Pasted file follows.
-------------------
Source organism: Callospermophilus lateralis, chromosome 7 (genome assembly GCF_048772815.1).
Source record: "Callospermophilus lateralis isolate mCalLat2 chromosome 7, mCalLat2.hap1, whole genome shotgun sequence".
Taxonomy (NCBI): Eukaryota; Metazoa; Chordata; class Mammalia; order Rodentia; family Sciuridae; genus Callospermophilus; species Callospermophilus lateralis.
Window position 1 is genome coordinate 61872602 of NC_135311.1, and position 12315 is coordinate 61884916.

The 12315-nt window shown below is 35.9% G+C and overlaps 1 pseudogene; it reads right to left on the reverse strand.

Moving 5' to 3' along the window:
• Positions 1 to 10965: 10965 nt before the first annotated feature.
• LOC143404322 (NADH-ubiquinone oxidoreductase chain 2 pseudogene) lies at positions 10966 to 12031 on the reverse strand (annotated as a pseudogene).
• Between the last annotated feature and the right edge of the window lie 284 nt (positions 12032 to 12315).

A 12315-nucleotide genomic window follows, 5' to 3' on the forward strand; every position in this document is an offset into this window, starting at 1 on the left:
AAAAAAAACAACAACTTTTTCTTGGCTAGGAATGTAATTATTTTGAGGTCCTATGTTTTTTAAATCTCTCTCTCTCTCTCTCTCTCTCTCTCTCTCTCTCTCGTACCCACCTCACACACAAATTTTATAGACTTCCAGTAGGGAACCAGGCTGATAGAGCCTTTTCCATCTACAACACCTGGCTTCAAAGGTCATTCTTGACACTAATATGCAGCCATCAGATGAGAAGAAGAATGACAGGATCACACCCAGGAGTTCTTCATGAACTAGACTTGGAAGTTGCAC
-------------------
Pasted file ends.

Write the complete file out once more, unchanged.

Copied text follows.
Source organism: Callospermophilus lateralis, chromosome 7 (genome assembly GCF_048772815.1).
Source record: "Callospermophilus lateralis isolate mCalLat2 chromosome 7, mCalLat2.hap1, whole genome shotgun sequence".
Taxonomy (NCBI): Eukaryota; Metazoa; Chordata; class Mammalia; order Rodentia; family Sciuridae; genus Callospermophilus; species Callospermophilus lateralis.
Window position 1 is genome coordinate 61872602 of NC_135311.1, and position 12315 is coordinate 61884916.

The 12315-nt window shown below is 35.9% G+C and overlaps 1 pseudogene; it reads right to left on the reverse strand.

Moving 5' to 3' along the window:
• Positions 1 to 10965: 10965 nt before the first annotated feature.
• LOC143404322 (NADH-ubiquinone oxidoreductase chain 2 pseudogene) lies at positions 10966 to 12031 on the reverse strand (annotated as a pseudogene).
• Between the last annotated feature and the right edge of the window lie 284 nt (positions 12032 to 12315).

A 12315-nucleotide genomic window follows, 5' to 3' on the forward strand; every position in this document is an offset into this window, starting at 1 on the left:
AAAAAAAACAACAACTTTTTCTTGGCTAGGAATGTAATTATTTTGAGGTCCTATGTTTTTTAAATCTCTCTCTCTCTCTCTCTCTCTCTCTCTCTCTCTCTCGTACCCACCTCACACACAAATTTTATAGACTTCCAGTAGGGAACCAGGCTGATAGAGCCTTTTCCATCTACAACACCTGGCTTCAAAGGTCATTCTTGACACTAATATGCAGCCATCAGATGAGAAGAAGAATGACAGGATCACACCCAGGAGTTCTTCATGAACTAGACTTGGAAGTTGCAC